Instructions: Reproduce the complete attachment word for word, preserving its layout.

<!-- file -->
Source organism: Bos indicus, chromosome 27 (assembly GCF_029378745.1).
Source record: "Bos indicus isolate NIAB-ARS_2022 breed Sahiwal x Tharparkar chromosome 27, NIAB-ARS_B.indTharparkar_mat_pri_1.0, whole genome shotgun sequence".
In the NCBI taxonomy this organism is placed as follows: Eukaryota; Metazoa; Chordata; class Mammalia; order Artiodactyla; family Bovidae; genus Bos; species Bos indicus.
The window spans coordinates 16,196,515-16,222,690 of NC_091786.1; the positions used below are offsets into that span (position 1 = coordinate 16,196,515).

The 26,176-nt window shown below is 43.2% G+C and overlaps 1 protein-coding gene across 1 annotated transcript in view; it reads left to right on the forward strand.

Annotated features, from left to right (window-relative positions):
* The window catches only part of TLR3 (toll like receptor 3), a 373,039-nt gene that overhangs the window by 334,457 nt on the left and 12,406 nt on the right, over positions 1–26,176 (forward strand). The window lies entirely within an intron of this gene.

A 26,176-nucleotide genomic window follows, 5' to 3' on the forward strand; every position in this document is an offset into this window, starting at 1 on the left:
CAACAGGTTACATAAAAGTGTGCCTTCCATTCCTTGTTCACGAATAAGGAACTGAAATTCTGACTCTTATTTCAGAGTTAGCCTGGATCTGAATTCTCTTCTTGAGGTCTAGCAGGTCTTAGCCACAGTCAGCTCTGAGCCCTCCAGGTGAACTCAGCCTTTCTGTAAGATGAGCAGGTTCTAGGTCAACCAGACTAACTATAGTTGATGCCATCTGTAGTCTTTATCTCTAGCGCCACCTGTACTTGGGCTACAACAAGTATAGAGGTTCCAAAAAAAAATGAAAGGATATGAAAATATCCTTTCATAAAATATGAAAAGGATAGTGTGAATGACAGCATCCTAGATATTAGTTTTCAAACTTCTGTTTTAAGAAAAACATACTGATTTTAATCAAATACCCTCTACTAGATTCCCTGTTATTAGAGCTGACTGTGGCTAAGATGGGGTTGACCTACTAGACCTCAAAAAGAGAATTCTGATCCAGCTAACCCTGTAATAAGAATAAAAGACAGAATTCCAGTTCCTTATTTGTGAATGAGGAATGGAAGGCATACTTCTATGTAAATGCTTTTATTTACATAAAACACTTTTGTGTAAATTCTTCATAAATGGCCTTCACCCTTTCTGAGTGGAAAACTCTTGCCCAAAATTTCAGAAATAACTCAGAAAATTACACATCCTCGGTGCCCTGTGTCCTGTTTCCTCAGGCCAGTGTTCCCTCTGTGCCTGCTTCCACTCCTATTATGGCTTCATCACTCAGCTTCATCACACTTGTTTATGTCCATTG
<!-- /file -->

Source organism: Bos indicus, chromosome 27 (assembly GCF_029378745.1).
Source record: "Bos indicus isolate NIAB-ARS_2022 breed Sahiwal x Tharparkar chromosome 27, NIAB-ARS_B.indTharparkar_mat_pri_1.0, whole genome shotgun sequence".
In the NCBI taxonomy this organism is placed as follows: Eukaryota; Metazoa; Chordata; class Mammalia; order Artiodactyla; family Bovidae; genus Bos; species Bos indicus.
The window spans coordinates 16,196,515-16,222,690 of NC_091786.1; the positions used below are offsets into that span (position 1 = coordinate 16,196,515).

The 26,176-nt window shown below is 43.2% G+C and overlaps 1 protein-coding gene across 1 annotated transcript in view; it reads left to right on the forward strand.

Annotated features, from left to right (window-relative positions):
* The window catches only part of TLR3 (toll like receptor 3), a 373,039-nt gene that overhangs the window by 334,457 nt on the left and 12,406 nt on the right, over positions 1–26,176 (forward strand). The window lies entirely within an intron of this gene.

A 26,176-nucleotide genomic window follows, 5' to 3' on the forward strand; every position in this document is an offset into this window, starting at 1 on the left:
CAACAGGTTACATAAAAGTGTGCCTTCCATTCCTTGTTCACGAATAAGGAACTGAAATTCTGACTCTTATTTCAGAGTTAGCCTGGATCTGAATTCTCTTCTTGAGGTCTAGCAGGTCTTAGCCACAGTCAGCTCTGAGCCCTCCAGGTGAACTCAGCCTTTCTGTAAGATGAGCAGGTTCTAGGTCAACCAGACTAACTATAGTTGATGCCATCTGTAGTCTTTATCTCTAGCGCCACCTGTACTTGGGCTACAACAAGTATAGAGGTTCCAAAAAAAAATGAAAGGATATGAAAATATCCTTTCATAAAATATGAAAAGGATAGTGTGAATGACAGCATCCTAGATATTAGTTTTCAAACTTCTGTTTTAAGAAAAACATACTGATTTTAATCAAATACCCTCTACTAGATTCCCTGTTATTAGAGCTGACTGTGGCTAAGATGGGGTTGACCTACTAGACCTCAAAAAGAGAATTCTGATCCAGCTAACCCTGTAATAAGAATAAAAGACAGAATTCCAGTTCCTTATTTGTGAATGAGGAATGGAAGGCATACTTCTATGTAAATGCTTTTATTTACATAAAACACTTTTGTGTAAATTCTTCATAAATGGCCTTCACCCTTTCTGAGTGGAAAACTCTTGCCCAAAATTTCAGAAATAACTCAGAAAATTACACATCCTCGGTGCCCTGTGTCCTGTTTCCTCAGGCCAGTGTTCCCTCTGTGCCTGCTTCCACTCCTATTATGGCTTCATCACTCAGCTTCATCACACTTGTTTATGTCCATTG